Frequent web users may noticed the trend that many of the same sites are always populating the top search results. The same names come up over and over. These sites are huge; hundreds or thousands of pages and posts, millions of words of valuable content, income and budgets that put small businesses the shame.
This leads to the impression that if you want to compete in the world of SEO, you need to have a huge page with hundreds or thousands of posts. You need to become one of those huge sites if you want to have any chance of ranking in the top few spots. For some competitive niches, you’d need that to even reach the first page.
The truth is, you don’t need a huge site with a lot of indexed pages in order to rank in the top few spots in Google. In fact, many of the large sites currently dominating search results got there from a position as a small site. They were able to leverage their success to grow, in a cycle that has brought them to their current ranks.
The good news is that you too can reach that level. A smaller niche, a lower level of competition and a more focused specialty all help, but they aren’t completely essential. How does it all work?
The size of a site, as measured by the number of pages it has, is not the sole deciding factor in Google’s algorithm. Obviously, Google doesn’t want a spam site with thousands of pages to outrank a good site with under 100 posts.
Size is a factor, however, because Google can very often state with confidence that a site with only a small handful of pages is not going to be more valuable than a site with more pages. Small, personal sites don’t need to rank for queries that have commercial applications. Web forum communities generally don’t need to rank for many common phrases, though occasionally they are the best available resource.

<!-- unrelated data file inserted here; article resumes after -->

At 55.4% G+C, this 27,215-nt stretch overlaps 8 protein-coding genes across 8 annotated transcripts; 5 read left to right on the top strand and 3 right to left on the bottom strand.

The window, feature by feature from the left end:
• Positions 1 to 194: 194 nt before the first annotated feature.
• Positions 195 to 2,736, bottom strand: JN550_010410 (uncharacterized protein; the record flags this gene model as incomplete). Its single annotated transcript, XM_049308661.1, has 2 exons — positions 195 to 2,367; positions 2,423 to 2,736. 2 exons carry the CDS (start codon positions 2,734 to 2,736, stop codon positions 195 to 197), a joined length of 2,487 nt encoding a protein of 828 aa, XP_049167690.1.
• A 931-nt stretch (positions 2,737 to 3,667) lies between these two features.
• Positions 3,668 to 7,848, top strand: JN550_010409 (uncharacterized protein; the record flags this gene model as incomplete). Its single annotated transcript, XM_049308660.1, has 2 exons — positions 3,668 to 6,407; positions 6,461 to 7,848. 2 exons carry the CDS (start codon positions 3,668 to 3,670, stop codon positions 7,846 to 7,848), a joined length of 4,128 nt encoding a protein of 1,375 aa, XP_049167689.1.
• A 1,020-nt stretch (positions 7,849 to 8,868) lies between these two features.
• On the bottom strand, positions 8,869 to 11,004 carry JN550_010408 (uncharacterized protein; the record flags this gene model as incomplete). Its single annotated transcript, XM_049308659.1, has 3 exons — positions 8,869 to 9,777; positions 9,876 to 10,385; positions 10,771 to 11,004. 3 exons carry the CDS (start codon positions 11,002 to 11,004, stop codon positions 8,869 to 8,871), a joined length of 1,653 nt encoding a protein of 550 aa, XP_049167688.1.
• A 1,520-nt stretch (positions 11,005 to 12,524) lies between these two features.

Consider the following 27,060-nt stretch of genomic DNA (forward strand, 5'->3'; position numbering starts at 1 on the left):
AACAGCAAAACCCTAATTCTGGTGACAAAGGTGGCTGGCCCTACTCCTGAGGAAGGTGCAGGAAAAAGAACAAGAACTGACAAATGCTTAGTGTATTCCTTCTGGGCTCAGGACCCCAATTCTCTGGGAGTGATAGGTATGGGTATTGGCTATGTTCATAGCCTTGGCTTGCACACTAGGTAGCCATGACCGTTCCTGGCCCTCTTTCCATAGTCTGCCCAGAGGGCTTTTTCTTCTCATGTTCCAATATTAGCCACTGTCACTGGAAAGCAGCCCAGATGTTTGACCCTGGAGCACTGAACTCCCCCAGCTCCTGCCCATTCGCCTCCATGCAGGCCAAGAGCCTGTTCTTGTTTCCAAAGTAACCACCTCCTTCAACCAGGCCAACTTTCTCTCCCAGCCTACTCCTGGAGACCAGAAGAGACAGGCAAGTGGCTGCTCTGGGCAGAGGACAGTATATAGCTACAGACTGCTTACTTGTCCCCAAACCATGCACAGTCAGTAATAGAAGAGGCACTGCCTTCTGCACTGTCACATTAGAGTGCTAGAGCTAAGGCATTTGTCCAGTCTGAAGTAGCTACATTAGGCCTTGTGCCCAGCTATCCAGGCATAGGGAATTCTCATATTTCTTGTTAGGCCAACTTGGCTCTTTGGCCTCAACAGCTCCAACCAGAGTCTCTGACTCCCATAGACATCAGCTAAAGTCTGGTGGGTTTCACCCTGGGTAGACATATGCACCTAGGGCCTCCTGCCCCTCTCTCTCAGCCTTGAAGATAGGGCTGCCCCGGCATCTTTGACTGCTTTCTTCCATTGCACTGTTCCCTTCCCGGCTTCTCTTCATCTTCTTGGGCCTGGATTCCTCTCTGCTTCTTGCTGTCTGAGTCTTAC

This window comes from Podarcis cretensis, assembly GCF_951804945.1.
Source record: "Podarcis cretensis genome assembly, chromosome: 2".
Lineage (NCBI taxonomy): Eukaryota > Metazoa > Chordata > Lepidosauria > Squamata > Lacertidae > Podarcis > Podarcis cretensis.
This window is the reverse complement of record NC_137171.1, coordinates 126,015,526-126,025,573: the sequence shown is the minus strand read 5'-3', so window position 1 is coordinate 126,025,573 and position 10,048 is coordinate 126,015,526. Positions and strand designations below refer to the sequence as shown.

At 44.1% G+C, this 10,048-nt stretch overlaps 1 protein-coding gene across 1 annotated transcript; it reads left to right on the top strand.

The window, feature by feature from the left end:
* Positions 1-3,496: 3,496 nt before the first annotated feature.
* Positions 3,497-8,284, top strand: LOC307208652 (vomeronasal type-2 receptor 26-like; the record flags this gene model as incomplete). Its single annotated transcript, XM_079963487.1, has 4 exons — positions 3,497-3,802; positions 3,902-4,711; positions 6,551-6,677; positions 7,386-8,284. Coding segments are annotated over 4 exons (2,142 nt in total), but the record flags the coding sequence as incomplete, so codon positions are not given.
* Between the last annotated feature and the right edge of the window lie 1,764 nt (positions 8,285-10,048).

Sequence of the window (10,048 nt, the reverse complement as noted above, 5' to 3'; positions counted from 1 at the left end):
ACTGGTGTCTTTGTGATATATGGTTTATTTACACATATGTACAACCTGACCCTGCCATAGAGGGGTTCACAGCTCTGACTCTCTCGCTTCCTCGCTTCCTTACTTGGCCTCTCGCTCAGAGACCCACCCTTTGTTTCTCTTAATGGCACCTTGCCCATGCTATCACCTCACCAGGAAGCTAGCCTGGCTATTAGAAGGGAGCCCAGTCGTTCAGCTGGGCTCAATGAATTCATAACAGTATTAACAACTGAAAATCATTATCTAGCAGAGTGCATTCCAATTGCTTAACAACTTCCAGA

Quality is important for ranking, more so than the number of pages on a given site. Consider two hypothetical sites, both with 100 published posts. One site has almost entirely high quality posts, with a few pages here and there that maybe don’t meet the current standards and don’t get much traffic. The other site writes about the same topics, but doesn’t cover them as deeply or include as much detail. Which site is going to rank higher? All other things being equal, the site with the higher quality content will obviously come out on top.
Quality is the deciding factor between two equal sites, but it’s also a powerful influence between unequal sites. A site with only 100 pages, all of which are extremely high quality, will have a very good chance of ranking higher than a site with 1,000 pages, most of which are poor quality.
There’s another aspect of SEO – another search ranking factor – that can make a site with fewer pages outrank a site with more. That’s the power of the link.
Links, and PageRank as a measure of their number and quality, are a powerful ranking factor. They may have gone downhill in recent years, but they still hold a significant amount of sway. Consider again two example sites. In this case, both of them have 100 pages and they both maintain high quality standards. The site with the most incoming links from ranking sites will rank higher itself.